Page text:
We continued working on the new station issue Tuesday and the morning of Wednesday before we were able to tentatively agree to the following rules regarding opening new maintenance stations: 1) this only applies to new maintenance stations and there will be no routine planned work at these stations; 2) all current rules regarding bidding and paid moves apply; 3) the Company will guarantee that the station will remain open for no less than three years; 4) if through-flight activity falls below 40 flights a day for a rolling 12-month period, the Company has the right to remove maintenance from the station; 5) if maintenance is removed, the station will return to its original designation as an "off-line" station for maintenance (local vendor can do minor maintenance and our field service language would apply); 6) if the Company does choose to close a station, they will give at least one year notice of closure to those effected and pay each technician $25,000 regardless of whether the technician decides to move or commute; 7) all current seniority rules and recall rights will apply; 8) The station will reopen to maintenance if flight activity resumes to 60 flights a day and then these rules for closure would reset.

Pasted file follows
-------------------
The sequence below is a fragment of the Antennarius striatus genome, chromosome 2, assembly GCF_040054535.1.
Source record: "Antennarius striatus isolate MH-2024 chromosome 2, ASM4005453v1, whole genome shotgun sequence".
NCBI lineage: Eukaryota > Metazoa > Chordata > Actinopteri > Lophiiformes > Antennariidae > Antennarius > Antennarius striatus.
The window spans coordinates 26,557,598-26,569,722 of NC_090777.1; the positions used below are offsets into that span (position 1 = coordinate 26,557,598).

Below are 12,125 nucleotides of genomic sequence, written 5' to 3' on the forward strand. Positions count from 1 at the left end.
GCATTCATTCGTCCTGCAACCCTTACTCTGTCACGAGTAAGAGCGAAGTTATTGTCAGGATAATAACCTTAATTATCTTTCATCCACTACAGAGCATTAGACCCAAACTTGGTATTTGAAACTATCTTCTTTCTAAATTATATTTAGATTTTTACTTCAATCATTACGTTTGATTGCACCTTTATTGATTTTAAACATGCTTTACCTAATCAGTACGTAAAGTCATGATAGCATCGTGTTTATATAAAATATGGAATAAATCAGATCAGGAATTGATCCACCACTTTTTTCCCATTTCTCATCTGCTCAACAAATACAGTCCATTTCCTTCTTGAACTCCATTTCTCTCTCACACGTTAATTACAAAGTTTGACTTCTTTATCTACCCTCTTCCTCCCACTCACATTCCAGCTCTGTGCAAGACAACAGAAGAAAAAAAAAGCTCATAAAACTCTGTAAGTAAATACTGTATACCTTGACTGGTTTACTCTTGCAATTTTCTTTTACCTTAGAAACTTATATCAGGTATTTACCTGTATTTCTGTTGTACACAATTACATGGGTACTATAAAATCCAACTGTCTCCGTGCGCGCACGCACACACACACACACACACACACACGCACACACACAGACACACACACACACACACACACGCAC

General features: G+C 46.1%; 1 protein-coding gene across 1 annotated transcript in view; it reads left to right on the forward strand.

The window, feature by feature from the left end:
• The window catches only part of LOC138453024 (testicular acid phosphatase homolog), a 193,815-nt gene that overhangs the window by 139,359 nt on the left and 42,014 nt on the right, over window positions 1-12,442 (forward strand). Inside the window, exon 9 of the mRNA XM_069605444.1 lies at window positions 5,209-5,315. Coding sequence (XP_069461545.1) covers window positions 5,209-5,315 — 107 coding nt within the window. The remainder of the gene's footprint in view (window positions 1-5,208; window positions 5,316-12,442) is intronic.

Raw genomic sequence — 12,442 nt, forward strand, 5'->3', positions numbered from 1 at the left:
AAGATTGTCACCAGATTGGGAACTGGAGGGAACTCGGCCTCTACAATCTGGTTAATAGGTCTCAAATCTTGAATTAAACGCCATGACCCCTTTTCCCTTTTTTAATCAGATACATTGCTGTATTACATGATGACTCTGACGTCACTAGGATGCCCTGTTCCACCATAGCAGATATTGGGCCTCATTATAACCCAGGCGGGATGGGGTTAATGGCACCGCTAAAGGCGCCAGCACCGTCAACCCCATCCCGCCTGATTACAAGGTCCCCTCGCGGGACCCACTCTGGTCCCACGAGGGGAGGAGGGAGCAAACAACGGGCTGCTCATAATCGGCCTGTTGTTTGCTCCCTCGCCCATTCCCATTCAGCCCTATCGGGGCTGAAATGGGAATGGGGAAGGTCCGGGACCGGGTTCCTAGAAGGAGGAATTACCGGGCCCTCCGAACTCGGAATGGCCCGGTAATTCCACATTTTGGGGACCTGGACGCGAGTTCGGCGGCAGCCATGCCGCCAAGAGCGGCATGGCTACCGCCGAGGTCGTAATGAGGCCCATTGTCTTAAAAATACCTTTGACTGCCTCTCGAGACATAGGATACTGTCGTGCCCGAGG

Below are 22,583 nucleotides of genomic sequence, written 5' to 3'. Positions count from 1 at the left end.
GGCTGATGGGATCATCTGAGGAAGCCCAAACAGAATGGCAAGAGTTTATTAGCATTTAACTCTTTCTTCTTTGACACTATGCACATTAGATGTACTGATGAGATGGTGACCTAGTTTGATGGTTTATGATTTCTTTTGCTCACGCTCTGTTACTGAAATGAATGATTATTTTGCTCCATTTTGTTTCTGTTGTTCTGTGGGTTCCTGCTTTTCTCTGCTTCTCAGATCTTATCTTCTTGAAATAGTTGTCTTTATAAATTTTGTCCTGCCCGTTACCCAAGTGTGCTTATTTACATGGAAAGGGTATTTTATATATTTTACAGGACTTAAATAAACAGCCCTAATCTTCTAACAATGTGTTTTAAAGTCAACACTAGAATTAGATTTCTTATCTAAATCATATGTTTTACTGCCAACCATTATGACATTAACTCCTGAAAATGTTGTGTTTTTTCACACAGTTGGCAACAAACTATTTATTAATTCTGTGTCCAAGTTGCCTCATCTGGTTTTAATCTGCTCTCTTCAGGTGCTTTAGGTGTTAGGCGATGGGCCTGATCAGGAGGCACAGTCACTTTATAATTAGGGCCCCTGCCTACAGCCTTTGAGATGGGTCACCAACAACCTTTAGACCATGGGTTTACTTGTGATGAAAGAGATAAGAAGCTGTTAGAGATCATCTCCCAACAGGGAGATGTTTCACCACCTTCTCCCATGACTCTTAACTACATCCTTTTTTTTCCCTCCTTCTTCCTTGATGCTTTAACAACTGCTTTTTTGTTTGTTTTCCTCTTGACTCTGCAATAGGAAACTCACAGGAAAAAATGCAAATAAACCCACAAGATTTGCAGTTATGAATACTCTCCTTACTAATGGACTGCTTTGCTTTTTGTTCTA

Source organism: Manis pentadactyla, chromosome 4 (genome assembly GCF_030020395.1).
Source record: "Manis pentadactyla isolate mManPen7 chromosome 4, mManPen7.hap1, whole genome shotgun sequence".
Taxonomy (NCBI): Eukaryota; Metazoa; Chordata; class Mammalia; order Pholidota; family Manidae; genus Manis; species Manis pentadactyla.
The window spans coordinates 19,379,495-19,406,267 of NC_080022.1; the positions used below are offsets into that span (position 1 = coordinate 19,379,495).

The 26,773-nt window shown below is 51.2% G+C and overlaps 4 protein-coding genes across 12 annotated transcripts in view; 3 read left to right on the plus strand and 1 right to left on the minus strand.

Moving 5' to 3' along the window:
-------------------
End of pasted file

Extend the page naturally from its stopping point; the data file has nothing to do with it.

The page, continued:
Wednesday afternoon it was our turn to choose a topic of discussion and we chose to discuss the "Temporary Supervisor" issue. During negotiations for our current contract we were able to reduce the number of days a covered employee could cross-over and perform supervisor duties from 90 to 75 days in a rolling 12-month period. Since this has always been a controversial topic for our membership, we will not miss an opportunity to contain this program. Our discussions centered on exploring ways to further reduce the time a member can cross-over to fill a supervisor position and ways to ensure the crew, from which the temporary supervisor was taken from, would not be punished by being expected to pick up the extra workload that was dumped on them. After presenting and discussing our ideas, the Company asked for time to gather some information regarding the frequency our members are performing these duties.